We all know how much our kitties go crazy over meat items. If you leave your plate unattended, they probably help themselves to your leftover chicken or meatballs. But that doesn’t necessarily mean that all meat items are healthy for your kitty.
If you’re enjoying your sandwich, or your cat helped themselves to your lunch, you might wonder if pastrami is safe for them. Who doesn’t love nice thick-sliced pastrami on rye? So, while it likely won’t kill them, they shouldn’t eat it because it is heavily seasoned with herbs and spices. To learn more about why cats should not be given pastrami, read on!
What Is Pastrami?
Pastrami is a type of deli meat from Romania composed of beef brisket, turkey, or lamb. The meat is brined, which means it was treated with brine or coarse salt to preserve, season, and tenderize it.
The pastrami was prepared before refrigeration was invented, which helped the shelf life tremendously. It has become a staple in some lifestyles, prepared both hot and cold in various tasty recipes and sandwiches.
Pastrami Nutrition Facts
Benefits of Pastrami for Cats
There is no real benefit to cats eating pastrami—or any type of lunch meat. However, a bite here and there won’t prove toxic. If you let your cat have a little bit of your pastrami, it won’t be too damaging to their health—but over time, it can contribute to specific health issues.
The truth is deli meats aren’t even really all that healthy for humans. In fact, many doctors advise pregnant women to stay away from them entirely while carrying and breastfeeding their babies. So, you can see how cats probably don’t need to eat it either.
Downfalls of Pastrami for Cats
Pastrami might be one of the worst lunch meats you can offer your kitty. Pastrami, like many other lunch meats, is very high in sodium. While it might not hurt initially, large quantities of sodium are bad for health—whether you’re a feline or homo sapien.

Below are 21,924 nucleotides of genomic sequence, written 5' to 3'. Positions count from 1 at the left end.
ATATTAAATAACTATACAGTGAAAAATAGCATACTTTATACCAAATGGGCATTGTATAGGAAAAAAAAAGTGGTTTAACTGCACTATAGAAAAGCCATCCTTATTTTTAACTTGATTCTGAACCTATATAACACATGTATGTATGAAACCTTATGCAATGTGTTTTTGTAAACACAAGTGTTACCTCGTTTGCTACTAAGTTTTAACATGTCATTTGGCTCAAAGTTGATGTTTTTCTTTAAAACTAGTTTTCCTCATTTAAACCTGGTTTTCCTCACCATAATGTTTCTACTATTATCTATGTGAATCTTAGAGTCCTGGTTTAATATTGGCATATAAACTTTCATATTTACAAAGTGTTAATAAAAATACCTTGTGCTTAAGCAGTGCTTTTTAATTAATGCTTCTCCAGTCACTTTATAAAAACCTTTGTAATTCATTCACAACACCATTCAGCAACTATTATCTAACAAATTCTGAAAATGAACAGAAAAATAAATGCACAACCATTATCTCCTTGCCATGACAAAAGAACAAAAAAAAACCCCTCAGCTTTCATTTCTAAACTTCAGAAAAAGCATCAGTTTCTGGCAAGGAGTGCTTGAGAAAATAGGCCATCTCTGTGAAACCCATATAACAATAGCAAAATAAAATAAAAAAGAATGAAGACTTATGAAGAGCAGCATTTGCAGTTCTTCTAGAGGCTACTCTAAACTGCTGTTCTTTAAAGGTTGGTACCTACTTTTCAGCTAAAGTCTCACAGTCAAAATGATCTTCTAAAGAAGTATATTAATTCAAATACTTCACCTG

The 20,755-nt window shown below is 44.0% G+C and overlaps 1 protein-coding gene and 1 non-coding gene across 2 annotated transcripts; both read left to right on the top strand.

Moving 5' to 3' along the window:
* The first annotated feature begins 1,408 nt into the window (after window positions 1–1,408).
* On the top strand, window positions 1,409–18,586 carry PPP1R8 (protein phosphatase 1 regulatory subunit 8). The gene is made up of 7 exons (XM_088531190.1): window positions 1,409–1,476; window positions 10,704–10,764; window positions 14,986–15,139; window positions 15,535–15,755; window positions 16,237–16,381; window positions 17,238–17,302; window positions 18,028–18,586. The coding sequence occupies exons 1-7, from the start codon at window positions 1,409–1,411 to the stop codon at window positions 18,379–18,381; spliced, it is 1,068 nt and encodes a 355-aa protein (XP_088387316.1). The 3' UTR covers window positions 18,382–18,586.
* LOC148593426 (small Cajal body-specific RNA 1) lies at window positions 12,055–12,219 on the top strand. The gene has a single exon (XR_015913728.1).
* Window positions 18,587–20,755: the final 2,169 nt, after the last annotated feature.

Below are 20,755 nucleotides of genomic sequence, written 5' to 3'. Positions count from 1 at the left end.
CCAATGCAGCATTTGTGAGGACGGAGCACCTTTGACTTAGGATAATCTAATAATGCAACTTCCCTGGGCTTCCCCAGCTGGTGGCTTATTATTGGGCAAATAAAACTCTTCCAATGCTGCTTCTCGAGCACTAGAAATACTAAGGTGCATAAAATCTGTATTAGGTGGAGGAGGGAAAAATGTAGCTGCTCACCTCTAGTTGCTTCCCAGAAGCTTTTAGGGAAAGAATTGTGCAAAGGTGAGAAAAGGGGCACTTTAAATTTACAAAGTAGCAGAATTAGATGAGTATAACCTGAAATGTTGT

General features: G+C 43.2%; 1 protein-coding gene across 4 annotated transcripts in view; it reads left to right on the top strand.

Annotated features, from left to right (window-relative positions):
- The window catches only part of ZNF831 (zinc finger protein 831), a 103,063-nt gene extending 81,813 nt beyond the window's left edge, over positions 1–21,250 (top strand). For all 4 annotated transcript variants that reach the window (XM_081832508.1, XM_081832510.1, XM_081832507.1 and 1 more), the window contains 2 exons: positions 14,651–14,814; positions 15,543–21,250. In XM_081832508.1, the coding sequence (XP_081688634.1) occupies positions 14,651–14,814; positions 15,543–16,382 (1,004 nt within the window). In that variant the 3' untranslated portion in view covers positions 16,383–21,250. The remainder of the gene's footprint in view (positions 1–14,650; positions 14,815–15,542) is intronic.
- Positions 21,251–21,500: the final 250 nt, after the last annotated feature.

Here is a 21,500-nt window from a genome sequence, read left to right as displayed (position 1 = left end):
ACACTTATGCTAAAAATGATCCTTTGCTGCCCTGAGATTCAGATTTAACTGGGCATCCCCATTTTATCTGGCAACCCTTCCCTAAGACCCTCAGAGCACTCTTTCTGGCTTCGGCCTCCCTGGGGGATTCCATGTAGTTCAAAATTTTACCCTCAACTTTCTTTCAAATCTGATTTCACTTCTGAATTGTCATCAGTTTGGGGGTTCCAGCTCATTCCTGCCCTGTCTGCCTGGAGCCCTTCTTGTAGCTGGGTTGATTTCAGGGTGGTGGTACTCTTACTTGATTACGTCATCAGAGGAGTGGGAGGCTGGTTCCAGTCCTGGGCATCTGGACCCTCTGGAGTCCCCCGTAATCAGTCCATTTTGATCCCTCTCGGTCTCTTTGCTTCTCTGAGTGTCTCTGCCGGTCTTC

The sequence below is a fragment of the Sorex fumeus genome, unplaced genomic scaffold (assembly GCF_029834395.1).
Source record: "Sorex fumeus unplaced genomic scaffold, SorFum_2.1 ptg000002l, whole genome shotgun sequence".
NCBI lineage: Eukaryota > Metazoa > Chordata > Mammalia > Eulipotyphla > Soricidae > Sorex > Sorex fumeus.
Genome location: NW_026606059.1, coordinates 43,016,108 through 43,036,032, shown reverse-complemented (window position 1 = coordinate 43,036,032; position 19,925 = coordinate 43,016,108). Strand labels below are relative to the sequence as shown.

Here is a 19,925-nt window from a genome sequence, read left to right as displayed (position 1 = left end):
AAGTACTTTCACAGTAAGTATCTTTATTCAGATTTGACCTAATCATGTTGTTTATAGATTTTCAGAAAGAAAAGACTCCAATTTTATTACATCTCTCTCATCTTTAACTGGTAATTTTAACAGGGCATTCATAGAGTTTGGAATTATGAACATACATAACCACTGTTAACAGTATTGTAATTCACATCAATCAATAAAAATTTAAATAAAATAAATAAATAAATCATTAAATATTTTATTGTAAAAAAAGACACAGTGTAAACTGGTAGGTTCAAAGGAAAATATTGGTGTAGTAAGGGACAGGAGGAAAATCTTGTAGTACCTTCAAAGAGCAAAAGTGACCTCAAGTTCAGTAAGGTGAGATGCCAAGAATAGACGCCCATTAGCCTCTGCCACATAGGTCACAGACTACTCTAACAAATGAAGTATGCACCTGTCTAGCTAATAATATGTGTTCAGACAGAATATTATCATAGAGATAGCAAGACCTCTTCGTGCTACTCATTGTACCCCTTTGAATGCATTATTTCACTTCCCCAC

Because the meat is brined with herbs and spices, it can contain ingredients that are toxic to cats. The main spices and herbs in pastrami are ground black pepper, coriander, mustard seeds, garlic, allspice, cloves, paprika, and turbinado sugar.
A Deeper Look at the Seasonings
Garlic and other allium plants like chives and onion are highly toxic to cats and dogs. While trace amounts aren’t enough to kill them, it can make them ill. Plants in the allium category cause oxidative hemolysis.
This toxic mechanism exceeds the antioxidant metabolic pathways in the body, which damages red blood cells. While cooking doesn’t degrade the potency of the plant, it is still highly toxic to cats, meaning just a small amount can have serious impacts.
Cloves and allspice each contain eugenol, a compound that may cause liver toxicity in cats. In highly concentrated oil, cloves can actually cause extreme symptoms, like vomiting, tremors, and seizures. However, it won’t have such a strong impact in smaller amounts.
Coriander, or cilantro, is a beneficial herb, but it can negatively impact your pets. It can cause nausea, vomiting, and diarrhea. However, it is totally non-toxic, even if it upsets the belly.
So, as you can see, while a tiny amount of pastrami will probably be fine, it does have quite a few potentially harmful ingredients.
Healthier Meat Alternatives
If you give your cats meat you prepare yourself, it’s best to offer boiled pieces of animal protein with no additional seasoning.
Whole proteins are terrific as toppers or standalone snacks for your cat. You can even dehydrate the meat to create your own chewy treats for your cat. There are plenty of DIY recipes and ideas online to inspire you.
Lunch meats are usually fine in moderation, but moderation is key. With all the preservatives, unrecognizable ingredients, and by-products in many deli meats, it’s best to leave it off the menu when you can.
So, now you know that pastrami isn’t the best type of meat to give your cat. However, if they got a small corner of your sandwich, they will probably be just fine. However, pastrami can contain harsh spices and herbs that irritate your cat’s system so monitor them closely.
Always keep an eye on what your feline is eating and make healthy snack choices for them. It’s best to give cats boiled meats with no extra salt, seasoning, or herbs.